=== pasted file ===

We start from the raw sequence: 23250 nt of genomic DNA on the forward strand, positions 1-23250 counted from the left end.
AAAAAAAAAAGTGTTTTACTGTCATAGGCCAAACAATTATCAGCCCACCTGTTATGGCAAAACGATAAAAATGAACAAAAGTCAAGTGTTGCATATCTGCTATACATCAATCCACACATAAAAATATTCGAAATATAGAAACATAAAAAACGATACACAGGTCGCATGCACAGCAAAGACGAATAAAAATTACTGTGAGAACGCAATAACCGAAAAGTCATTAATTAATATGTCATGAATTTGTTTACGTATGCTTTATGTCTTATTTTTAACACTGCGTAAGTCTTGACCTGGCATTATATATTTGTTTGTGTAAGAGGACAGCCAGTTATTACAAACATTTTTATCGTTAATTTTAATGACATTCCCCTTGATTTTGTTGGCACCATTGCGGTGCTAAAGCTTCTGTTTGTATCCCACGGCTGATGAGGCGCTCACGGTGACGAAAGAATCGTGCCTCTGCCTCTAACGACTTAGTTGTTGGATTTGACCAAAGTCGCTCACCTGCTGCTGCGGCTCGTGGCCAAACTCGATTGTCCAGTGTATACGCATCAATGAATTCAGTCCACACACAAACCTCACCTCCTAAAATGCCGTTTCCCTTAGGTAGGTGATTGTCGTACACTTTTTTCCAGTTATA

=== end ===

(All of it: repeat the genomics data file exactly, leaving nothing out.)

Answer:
We start from the raw sequence: 23250 nt of genomic DNA on the forward strand, positions 1-23250 counted from the left end.
AAAAAAAAAAGTGTTTTACTGTCATAGGCCAAACAATTATCAGCCCACCTGTTATGGCAAAACGATAAAAATGAACAAAAGTCAAGTGTTGCATATCTGCTATACATCAATCCACACATAAAAATATTCGAAATATAGAAACATAAAAAACGATACACAGGTCGCATGCACAGCAAAGACGAATAAAAATTACTGTGAGAACGCAATAACCGAAAAGTCATTAATTAATATGTCATGAATTTGTTTACGTATGCTTTATGTCTTATTTTTAACACTGCGTAAGTCTTGACCTGGCATTATATATTTGTTTGTGTAAGAGGACAGCCAGTTATTACAAACATTTTTATCGTTAATTTTAATGACATTCCCCTTGATTTTGTTGGCACCATTGCGGTGCTAAAGCTTCTGTTTGTATCCCACGGCTGATGAGGCGCTCACGGTGACGAAAGAATCGTGCCTCTGCCTCTAACGACTTAGTTGTTGGATTTGACCAAAGTCGCTCACCTGCTGCTGCGGCTCGTGGCCAAACTCGATTGTCCAGTGTATACGCATCAATGAATTCAGTCCACACACAAACCTCACCTCCTAAAATGCCGTTTCCCTTAGGTAGGTGATTGTCGTACACTTTTTTCCAGTTATA